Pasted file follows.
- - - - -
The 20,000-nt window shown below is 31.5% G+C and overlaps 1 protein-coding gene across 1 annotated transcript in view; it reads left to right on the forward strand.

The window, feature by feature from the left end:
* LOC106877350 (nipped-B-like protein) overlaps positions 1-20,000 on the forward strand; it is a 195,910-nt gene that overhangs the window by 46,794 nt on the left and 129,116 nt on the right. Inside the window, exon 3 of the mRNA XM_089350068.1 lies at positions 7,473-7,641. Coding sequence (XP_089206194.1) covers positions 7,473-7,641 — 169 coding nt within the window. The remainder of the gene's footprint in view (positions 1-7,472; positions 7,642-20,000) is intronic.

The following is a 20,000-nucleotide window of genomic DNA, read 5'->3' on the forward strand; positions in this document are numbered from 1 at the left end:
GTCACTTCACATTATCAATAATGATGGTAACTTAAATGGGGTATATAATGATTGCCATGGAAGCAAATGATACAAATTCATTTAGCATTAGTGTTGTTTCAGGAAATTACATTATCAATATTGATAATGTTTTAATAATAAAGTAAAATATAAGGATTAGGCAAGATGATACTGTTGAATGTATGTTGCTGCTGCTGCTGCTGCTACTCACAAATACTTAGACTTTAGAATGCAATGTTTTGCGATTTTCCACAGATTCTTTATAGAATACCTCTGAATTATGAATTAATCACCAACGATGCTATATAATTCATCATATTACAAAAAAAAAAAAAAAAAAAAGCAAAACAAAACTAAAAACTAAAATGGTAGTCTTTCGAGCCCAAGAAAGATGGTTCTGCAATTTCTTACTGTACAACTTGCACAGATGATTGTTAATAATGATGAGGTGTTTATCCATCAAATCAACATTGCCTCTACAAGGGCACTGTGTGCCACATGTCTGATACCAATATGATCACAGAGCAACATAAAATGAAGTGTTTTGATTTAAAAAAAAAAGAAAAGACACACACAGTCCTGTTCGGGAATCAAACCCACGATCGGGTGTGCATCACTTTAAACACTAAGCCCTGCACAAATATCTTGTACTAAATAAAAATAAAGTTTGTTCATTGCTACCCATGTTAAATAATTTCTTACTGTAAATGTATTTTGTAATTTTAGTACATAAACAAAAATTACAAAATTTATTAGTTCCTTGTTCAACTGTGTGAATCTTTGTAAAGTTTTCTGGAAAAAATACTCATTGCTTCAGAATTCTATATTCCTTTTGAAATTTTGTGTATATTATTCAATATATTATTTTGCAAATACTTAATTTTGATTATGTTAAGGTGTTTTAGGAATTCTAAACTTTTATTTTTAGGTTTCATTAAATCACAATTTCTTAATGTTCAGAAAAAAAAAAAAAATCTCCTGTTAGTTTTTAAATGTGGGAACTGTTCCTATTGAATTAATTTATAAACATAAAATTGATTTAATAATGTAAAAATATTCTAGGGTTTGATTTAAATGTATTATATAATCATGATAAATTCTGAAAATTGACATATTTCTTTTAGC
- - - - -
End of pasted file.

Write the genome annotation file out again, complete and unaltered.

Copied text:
The 20,000-nt window shown below is 31.5% G+C and overlaps 1 protein-coding gene across 1 annotated transcript in view; it reads left to right on the forward strand.

The window, feature by feature from the left end:
* LOC106877350 (nipped-B-like protein) overlaps positions 1-20,000 on the forward strand; it is a 195,910-nt gene that overhangs the window by 46,794 nt on the left and 129,116 nt on the right. Inside the window, exon 3 of the mRNA XM_089350068.1 lies at positions 7,473-7,641. Coding sequence (XP_089206194.1) covers positions 7,473-7,641 — 169 coding nt within the window. The remainder of the gene's footprint in view (positions 1-7,472; positions 7,642-20,000) is intronic.

The following is a 20,000-nucleotide window of genomic DNA, read 5'->3' on the forward strand; positions in this document are numbered from 1 at the left end:
GTCACTTCACATTATCAATAATGATGGTAACTTAAATGGGGTATATAATGATTGCCATGGAAGCAAATGATACAAATTCATTTAGCATTAGTGTTGTTTCAGGAAATTACATTATCAATATTGATAATGTTTTAATAATAAAGTAAAATATAAGGATTAGGCAAGATGATACTGTTGAATGTATGTTGCTGCTGCTGCTGCTGCTACTCACAAATACTTAGACTTTAGAATGCAATGTTTTGCGATTTTCCACAGATTCTTTATAGAATACCTCTGAATTATGAATTAATCACCAACGATGCTATATAATTCATCATATTACAAAAAAAAAAAAAAAAAAAAGCAAAACAAAACTAAAAACTAAAATGGTAGTCTTTCGAGCCCAAGAAAGATGGTTCTGCAATTTCTTACTGTACAACTTGCACAGATGATTGTTAATAATGATGAGGTGTTTATCCATCAAATCAACATTGCCTCTACAAGGGCACTGTGTGCCACATGTCTGATACCAATATGATCACAGAGCAACATAAAATGAAGTGTTTTGATTTAAAAAAAAAAGAAAAGACACACACAGTCCTGTTCGGGAATCAAACCCACGATCGGGTGTGCATCACTTTAAACACTAAGCCCTGCACAAATATCTTGTACTAAATAAAAATAAAGTTTGTTCATTGCTACCCATGTTAAATAATTTCTTACTGTAAATGTATTTTGTAATTTTAGTACATAAACAAAAATTACAAAATTTATTAGTTCCTTGTTCAACTGTGTGAATCTTTGTAAAGTTTTCTGGAAAAAATACTCATTGCTTCAGAATTCTATATTCCTTTTGAAATTTTGTGTATATTATTCAATATATTATTTTGCAAATACTTAATTTTGATTATGTTAAGGTGTTTTAGGAATTCTAAACTTTTATTTTTAGGTTTCATTAAATCACAATTTCTTAATGTTCAGAAAAAAAAAAAAAATCTCCTGTTAGTTTTTAAATGTGGGAACTGTTCCTATTGAATTAATTTATAAACATAAAATTGATTTAATAATGTAAAAATATTCTAGGGTTTGATTTAAATGTATTATATAATCATGATAAATTCTGAAAATTGACATATTTCTTTTAGC